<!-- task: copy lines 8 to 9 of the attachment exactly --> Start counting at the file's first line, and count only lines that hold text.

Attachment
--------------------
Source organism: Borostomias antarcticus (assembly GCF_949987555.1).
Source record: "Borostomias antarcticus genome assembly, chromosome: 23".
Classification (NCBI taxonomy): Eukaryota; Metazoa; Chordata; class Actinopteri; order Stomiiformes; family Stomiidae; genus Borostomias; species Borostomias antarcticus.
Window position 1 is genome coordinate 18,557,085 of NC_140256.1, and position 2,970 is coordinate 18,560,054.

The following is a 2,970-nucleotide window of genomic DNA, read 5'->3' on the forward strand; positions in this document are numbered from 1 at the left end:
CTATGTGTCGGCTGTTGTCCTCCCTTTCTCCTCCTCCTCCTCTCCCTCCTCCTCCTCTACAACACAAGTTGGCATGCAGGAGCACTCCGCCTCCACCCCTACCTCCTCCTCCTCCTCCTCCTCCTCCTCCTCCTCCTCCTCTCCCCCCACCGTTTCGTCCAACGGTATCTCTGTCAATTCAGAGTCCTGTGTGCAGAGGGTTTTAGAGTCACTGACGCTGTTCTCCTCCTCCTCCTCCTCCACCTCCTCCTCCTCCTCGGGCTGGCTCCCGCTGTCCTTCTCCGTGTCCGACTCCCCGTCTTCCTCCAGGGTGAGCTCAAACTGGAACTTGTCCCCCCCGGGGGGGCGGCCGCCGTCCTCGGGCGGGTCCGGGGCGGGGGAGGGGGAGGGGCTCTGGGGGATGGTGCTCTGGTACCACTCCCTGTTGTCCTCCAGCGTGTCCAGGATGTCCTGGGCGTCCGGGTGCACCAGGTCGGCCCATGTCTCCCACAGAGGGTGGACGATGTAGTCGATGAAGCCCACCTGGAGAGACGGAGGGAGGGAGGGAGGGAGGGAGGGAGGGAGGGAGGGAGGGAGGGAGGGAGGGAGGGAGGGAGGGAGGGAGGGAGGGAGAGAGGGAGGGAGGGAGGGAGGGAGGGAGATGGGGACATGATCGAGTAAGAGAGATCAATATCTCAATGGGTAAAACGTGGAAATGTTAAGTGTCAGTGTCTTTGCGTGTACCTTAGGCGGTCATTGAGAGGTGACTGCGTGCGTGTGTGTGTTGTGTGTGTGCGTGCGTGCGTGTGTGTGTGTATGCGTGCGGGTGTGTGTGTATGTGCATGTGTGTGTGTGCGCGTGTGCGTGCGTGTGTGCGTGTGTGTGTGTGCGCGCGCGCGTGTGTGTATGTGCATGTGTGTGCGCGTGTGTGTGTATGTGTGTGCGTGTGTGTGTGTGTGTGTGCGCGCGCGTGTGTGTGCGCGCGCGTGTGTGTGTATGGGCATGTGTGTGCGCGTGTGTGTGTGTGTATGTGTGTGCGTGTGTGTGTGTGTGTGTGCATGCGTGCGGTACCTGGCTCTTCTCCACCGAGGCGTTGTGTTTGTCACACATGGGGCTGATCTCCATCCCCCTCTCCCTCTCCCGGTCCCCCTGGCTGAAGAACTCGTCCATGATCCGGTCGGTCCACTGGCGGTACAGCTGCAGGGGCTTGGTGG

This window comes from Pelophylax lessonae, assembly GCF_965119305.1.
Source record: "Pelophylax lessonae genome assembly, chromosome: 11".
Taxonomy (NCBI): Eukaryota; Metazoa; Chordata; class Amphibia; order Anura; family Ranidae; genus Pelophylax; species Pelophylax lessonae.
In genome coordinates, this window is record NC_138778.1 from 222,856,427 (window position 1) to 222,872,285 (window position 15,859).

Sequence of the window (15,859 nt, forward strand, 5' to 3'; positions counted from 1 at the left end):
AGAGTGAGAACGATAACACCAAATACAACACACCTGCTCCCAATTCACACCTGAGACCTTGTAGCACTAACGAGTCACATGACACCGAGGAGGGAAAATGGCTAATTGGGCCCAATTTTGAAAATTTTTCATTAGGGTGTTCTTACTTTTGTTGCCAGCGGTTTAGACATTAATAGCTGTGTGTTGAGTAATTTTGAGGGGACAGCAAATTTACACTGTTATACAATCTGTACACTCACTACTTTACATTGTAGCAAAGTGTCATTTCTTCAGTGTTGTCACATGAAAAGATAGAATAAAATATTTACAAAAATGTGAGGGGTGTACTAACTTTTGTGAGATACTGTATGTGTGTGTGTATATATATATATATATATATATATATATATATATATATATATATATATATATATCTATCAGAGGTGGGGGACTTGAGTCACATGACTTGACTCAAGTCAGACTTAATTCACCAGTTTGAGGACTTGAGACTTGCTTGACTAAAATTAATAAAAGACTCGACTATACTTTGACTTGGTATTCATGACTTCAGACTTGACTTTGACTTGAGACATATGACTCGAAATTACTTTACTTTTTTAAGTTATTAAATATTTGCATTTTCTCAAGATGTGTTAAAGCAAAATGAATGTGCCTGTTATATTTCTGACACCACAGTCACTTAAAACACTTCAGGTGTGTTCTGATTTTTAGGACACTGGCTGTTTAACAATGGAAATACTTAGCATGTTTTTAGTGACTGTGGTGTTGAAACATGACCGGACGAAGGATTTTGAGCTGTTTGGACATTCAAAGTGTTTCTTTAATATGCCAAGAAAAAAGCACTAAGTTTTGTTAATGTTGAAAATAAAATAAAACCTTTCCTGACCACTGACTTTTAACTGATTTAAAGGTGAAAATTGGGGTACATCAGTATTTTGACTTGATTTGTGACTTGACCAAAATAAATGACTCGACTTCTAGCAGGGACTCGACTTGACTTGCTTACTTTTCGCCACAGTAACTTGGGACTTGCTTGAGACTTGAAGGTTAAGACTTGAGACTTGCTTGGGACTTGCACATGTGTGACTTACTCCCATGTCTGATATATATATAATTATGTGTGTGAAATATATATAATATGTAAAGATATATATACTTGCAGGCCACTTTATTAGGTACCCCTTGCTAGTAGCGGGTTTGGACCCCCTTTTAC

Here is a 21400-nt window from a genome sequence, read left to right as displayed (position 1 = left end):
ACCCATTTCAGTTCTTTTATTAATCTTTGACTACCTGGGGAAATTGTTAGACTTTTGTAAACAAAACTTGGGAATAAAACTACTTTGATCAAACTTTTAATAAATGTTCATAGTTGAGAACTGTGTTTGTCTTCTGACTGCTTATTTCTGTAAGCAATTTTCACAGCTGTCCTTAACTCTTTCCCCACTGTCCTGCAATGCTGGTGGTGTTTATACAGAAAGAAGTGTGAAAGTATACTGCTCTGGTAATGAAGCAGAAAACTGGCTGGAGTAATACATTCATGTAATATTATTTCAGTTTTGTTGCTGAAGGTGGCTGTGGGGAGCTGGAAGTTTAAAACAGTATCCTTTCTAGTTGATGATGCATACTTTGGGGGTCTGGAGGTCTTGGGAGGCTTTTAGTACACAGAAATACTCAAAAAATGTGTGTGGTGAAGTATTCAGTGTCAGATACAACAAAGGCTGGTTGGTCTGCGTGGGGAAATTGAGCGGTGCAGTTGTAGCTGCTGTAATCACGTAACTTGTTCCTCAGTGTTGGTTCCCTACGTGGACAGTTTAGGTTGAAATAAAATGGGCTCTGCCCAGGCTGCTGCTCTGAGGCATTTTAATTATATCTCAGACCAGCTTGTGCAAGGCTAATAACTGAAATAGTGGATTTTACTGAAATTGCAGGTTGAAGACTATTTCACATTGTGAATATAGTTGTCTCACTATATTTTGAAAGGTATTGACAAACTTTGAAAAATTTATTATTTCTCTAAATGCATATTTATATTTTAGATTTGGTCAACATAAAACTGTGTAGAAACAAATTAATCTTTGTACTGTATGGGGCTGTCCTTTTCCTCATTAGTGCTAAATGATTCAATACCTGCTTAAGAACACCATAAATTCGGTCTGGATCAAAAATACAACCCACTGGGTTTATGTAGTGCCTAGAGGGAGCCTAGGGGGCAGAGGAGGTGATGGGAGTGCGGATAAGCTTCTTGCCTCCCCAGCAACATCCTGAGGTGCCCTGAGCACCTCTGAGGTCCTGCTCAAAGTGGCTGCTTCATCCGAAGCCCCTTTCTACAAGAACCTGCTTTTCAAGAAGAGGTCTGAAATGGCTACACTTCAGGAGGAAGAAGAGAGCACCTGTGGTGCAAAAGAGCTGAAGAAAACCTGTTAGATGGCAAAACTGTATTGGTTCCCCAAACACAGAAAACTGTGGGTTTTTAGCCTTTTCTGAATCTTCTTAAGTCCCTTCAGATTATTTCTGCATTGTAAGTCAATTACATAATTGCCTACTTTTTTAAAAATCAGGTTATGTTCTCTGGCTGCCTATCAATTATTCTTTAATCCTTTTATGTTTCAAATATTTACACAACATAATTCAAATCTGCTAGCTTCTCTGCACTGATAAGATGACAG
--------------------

Source record: "Pelophylax lessonae genome assembly, chromosome: 11".
Taxonomy (NCBI): Eukaryota; Metazoa; Chordata; class Amphibia; order Anura; family Ranidae; genus Pelophylax; species Pelophylax lessonae.